2. The pc investigations  of a second statue lead to New Orleans police official John Raymond Legrasse. They become involved in his investigation and raid on a "voodoo" cult. 
 
3. Flashback : A ship, the Emma, is attacked by pirates.  The survivors discover an uncharted island.  The players could take the roles of crewmen of the Emma (similar to side quests in Horror on the Orient Express)
 
4. The characters track down the lone Emma survivor, find a third statue and learn the story of the uncharted island. They become the target of Cthulhu worshippers.
 
5. An expedition is mounted to the mysterious island.  


#6 rylehNC

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Posted 15 November 2017 - 06:25 PM

2. The pc investigations  of a second statue lead to New Orleans police official John Raymond Legrasse. They become involved in his investigation and raid on a "voodoo" cult. 

 

This would need to be a flashback as it happens more than a decade before "The Call of Cthulhu" story is set.

 

The best way to parallel the story might be as an homage. The first part of the campaign might involve linking Cthulhu's influence on sensitive artists and psychics in different places. Investigate some deaths, visit a showing where a painter has tried to capture R'Lyeh on canvas, et c. One of these victims drops a clue for a degenerate cult meeting, allowing for a Legrasse-style raid which gives a clue to R'Lyeh's location.

 

And all the while, the real cult is sending assassins after the party.


Happy is the tomb where no wizard hath lain, and happy the town at night whose wizards are all ashes.

-Ibn Schacabao

#7 Travern

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Posted 15 November 2017 - 07:04 PM

There are also some loose ends in the bayou that the investigators could pursue.  
 

There were legends of a hidden lake unglimpsed by mortal sight, in which dwelt a huge, formless white polypous thing with luminous eyes; and squatters whispered that bat-winged devils flew up out of caverns in inner earth to worship it at midnight. They said it had been there before D’Iberville, before La Salle, before the Indians, and before even the wholesome beasts and birds of the woods. It was nightmare itself, and to see it was to die. But it made men dream, and so they knew enough to keep away. The present voodoo orgy was, indeed, on the merest fringe of this abhorred area[...].
 
It may have been only imagination and it may have been only echoes which induced one of the men, an excitable Spaniard, to fancy he heard antiphonal responses to the ritual from some far and unillumined spot deeper within the wood of ancient legendry and horror. This man, Joseph D. Galvez, I later met and questioned; and he proved distractingly imaginative. He indeed went so far as to hint of the faint beating of great wings, and of a glimpse of shining eyes and a mountainous white bulk beyond the remotest trees—but I suppose he had been hearing too much native superstition.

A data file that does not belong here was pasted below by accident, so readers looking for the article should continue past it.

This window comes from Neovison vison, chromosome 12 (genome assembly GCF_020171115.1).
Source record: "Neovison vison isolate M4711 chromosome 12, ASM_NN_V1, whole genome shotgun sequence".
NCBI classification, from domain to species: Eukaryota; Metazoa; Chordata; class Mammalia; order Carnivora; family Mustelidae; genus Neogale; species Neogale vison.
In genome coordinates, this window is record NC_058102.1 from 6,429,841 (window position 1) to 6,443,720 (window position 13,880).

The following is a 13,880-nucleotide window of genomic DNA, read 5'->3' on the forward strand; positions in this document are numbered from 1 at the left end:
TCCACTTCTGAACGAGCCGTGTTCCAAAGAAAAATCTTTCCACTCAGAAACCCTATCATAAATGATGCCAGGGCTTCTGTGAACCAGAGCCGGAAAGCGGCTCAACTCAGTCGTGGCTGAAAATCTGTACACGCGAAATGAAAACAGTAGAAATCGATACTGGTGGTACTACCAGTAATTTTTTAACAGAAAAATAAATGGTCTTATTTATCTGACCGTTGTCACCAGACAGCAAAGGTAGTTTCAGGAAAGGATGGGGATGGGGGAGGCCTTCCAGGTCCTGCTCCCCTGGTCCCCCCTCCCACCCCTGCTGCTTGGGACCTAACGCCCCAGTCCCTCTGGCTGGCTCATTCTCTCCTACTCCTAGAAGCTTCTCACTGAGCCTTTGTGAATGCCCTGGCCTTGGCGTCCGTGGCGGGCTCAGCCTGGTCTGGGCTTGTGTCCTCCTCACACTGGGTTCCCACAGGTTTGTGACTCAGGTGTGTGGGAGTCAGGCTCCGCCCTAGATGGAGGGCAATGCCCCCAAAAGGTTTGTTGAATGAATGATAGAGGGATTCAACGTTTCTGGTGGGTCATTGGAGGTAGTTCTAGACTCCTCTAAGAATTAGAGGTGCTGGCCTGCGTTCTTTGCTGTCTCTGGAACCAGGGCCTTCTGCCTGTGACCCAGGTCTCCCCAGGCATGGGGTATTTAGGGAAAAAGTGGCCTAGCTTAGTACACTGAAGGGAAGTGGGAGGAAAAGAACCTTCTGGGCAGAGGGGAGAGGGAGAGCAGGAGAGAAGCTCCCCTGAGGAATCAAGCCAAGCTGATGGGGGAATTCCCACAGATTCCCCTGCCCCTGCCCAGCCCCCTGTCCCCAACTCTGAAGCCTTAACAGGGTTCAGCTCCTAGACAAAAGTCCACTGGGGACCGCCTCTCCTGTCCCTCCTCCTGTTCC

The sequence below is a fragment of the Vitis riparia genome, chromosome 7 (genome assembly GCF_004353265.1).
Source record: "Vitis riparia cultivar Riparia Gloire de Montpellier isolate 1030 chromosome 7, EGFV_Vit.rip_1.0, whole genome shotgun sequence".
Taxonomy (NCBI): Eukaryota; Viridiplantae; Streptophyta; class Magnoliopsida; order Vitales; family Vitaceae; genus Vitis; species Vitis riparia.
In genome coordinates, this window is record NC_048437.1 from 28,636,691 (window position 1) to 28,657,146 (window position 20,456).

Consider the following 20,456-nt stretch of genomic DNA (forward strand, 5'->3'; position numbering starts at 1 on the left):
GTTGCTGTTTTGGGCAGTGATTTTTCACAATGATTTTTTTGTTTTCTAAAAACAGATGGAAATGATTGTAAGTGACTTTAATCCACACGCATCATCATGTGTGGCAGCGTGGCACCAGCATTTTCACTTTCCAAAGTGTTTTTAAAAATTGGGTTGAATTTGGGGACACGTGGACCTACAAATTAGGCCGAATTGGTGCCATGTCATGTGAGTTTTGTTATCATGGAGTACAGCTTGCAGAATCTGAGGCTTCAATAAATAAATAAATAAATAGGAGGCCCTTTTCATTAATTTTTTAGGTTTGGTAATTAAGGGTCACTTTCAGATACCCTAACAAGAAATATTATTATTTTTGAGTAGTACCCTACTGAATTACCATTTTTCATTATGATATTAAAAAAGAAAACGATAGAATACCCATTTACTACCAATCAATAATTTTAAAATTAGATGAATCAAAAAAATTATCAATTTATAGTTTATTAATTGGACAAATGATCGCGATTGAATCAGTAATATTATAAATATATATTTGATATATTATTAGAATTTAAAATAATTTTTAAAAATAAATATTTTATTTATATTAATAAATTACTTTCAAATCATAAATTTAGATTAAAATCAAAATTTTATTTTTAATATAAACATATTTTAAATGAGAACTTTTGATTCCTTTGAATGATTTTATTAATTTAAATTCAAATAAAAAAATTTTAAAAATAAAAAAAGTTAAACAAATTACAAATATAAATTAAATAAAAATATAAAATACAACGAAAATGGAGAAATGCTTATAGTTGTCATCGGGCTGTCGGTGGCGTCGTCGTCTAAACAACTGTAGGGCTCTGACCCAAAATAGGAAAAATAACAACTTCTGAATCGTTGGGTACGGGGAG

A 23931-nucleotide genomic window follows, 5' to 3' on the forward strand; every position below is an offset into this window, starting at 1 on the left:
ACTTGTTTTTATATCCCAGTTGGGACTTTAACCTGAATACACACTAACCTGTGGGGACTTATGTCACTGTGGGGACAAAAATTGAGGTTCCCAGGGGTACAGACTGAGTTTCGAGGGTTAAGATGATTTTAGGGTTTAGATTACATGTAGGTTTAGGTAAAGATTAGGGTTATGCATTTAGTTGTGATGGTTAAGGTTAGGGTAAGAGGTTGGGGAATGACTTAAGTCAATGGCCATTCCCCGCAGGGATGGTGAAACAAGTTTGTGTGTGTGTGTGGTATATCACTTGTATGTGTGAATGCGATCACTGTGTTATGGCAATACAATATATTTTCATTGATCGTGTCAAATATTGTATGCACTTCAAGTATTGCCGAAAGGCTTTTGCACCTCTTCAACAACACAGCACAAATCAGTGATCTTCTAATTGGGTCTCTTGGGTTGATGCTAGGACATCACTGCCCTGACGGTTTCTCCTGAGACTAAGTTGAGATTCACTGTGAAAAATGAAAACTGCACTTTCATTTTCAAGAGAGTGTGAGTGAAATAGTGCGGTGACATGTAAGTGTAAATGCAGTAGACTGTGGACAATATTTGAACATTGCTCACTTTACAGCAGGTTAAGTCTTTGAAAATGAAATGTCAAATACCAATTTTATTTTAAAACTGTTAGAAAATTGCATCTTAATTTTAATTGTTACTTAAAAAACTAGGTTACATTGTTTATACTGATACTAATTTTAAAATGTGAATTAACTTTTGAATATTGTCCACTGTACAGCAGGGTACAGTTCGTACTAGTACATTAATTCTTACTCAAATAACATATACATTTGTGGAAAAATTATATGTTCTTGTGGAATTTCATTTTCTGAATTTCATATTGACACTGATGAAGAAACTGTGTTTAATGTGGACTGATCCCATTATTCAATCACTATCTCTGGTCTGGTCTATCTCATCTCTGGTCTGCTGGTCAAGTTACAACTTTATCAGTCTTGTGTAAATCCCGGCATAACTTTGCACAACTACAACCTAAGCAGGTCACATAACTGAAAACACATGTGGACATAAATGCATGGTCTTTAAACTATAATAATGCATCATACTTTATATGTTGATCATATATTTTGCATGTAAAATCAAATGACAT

Investigators could, after interviewing Legrasse and Galvez, embark on an expedition even deeper into the swap to encounter the Black Winged Ones in "their immemorial meeting-place in the haunted wood" or locate the White Polypous Thing from the nightmarish hidden lake.


Edited by Travern, 15 November 2017 - 07:04 PM.


#8 Blackmyron

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Posted 16 November 2017 - 05:15 AM

There are also some loose ends in the bayou that the investigators could pursue.  
 

Investigators could, after interviewing Legrasse and Galvez, embark on an expedition even deeper into the swap to encounter the Black Winged Ones in "their immemorial meeting-place in the haunted wood" or locate the White Polypous Thing from the nightmarish hidden lake.

 

That's precisely what Kevin Ross' adventure "Tell Me, Have You Seen The Yellow Sign?" follows up on - but certainly by no means should stop you from your own take!



#9 jlynn

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Posted 09 December 2017 - 09:42 PM

There is also the new Kickstarter by Delphes Desvoivres which ties directly into the story (and occurs in 1928).  One of the potential props for that would be a copy of the story Call of Cthulhu as information for the players.  Though, honestly, I think I like the idea of using a replica of the Weird Tales issue better, now that I've seen the suggestion!

 

You could probably work around the edges of the original story a bit and do something pretty cool as a preliminary scenario -- your investigators are involved on the periphery of the main story, and then later are plunged straight into the heart of it by the Idol of Cthulhu itself!

 

Speaking of props madness, has anyone ever heard of the "Angell Box" from HPLHS?  I swear to you, if I ever come up with a thousand smackeroos that I don't have to spend fixing the car or the house, I will get one of them; it basically has all the props for Call of Cthulhu (the story, that is) in it.  I can only imagine the looks on the players' faces when they find THAT trove of documentation...